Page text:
I think it boils down to three distinct design choices.

  1. Keep the signature and the message separate.
  2. Include the signature in the message.
  3. Only sign part of the message.

Separation of Powers

The first is conceptually easiest.

  • The API call example.com/?id=123 returns some JSON containing the data requested.
  • The API call example.com/?id=123&signed=true returns the signature only.

It relies on a few assumptions. Mostly that a GET operation is Immutable in terms of what it returns. That is, the data returned from a query is always the same.

It reduces complexity for the server and client. If the client doesn’t care about verification, the server doesn’t have to calculate it.

It might be complicated to store the information. You would need to keep response.json and response.signed.json as separate files.

It might be fragile. If a single bit or byte of the data is altered – say tabs get converted to spaces – then the signature could become invalid.

If you want someone to verify an API response, they need two separate files and need to load them in the right order into any verification system. Again, not an impossible task, but might make things more complicated than necessary.


Does the set of all sets include itself? This isn’t just a philosophical problem. If a signature is included in a response, does the signing process have to take account of the signature?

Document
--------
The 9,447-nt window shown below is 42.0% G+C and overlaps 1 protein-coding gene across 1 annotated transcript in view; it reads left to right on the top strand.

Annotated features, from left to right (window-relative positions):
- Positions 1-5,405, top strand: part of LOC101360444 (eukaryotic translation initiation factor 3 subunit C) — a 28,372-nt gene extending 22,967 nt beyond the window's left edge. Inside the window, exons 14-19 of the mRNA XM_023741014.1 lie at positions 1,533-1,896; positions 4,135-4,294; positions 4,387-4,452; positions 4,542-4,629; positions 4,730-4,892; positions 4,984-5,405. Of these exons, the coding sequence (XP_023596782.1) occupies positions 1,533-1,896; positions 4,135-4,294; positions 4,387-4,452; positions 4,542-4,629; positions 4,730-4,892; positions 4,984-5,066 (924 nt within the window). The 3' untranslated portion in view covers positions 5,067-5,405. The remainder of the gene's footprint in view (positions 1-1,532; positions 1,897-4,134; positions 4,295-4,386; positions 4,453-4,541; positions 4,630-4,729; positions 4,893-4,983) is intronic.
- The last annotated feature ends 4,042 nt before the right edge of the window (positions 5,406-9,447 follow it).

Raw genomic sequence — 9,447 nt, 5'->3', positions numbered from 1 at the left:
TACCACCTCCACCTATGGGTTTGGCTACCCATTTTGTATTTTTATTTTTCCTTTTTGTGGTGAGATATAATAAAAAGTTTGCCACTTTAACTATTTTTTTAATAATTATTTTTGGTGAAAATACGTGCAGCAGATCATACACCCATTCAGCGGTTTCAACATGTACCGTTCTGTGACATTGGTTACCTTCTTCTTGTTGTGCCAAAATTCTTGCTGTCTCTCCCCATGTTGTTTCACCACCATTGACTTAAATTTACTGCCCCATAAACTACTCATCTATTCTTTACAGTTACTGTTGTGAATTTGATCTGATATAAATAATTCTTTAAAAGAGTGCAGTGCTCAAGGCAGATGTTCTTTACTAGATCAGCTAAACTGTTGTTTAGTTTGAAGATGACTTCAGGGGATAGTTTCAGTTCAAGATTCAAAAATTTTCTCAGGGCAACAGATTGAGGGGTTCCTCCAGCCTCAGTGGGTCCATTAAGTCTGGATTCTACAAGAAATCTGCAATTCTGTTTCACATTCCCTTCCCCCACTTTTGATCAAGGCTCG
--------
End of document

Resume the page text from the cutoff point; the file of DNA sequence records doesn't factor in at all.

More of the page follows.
The usual way around this is to encode the result first. So, imagine your API response was BASE64 encoded and then signed. It might look like this:

   "response": "data:text/plain;base64,SGVsbG8sIFdvcmxkIQ%3D%3D...",
   "signature": "0f60066673e0de...."

That keeps the document and signature together, but does have some disadvantages.
It loses the human-readable nature of the response. It also means that your code has to BASE64 decode the response before interpreting it. Both of those are annoying for debuggers – but not critical issues.


What if we only sign the critical parts of the response, rather than all the metadata? This is perhaps the easiest to implement, but has some drawbacks.

  "created_at": "Wed Oct 10 20:19:24 +0000 2018",
  "id": 105011862119892123,
  "text": "Terence Eden is now officially the King of Australia",
  "text-sig": "0f60066673e0de....",

That is, only sign the text. Or perhaps text + ID. Or any useful subset of the API response. It’s simple to parse for humans and computers. But the metadata might be a crucial part of the information we want to verify. Knowing the date something was published, for example, could be as important as the content itself.

Put it all on the blockchain!!!!!


Well… OK. Maybe this is a use for a Merkle Tree or similar. If every API response has an ID, then a cryptographic hash could be appended to a public ledger. But that has all the disadvantages of the previous schemes without any real benefit.

Security is hard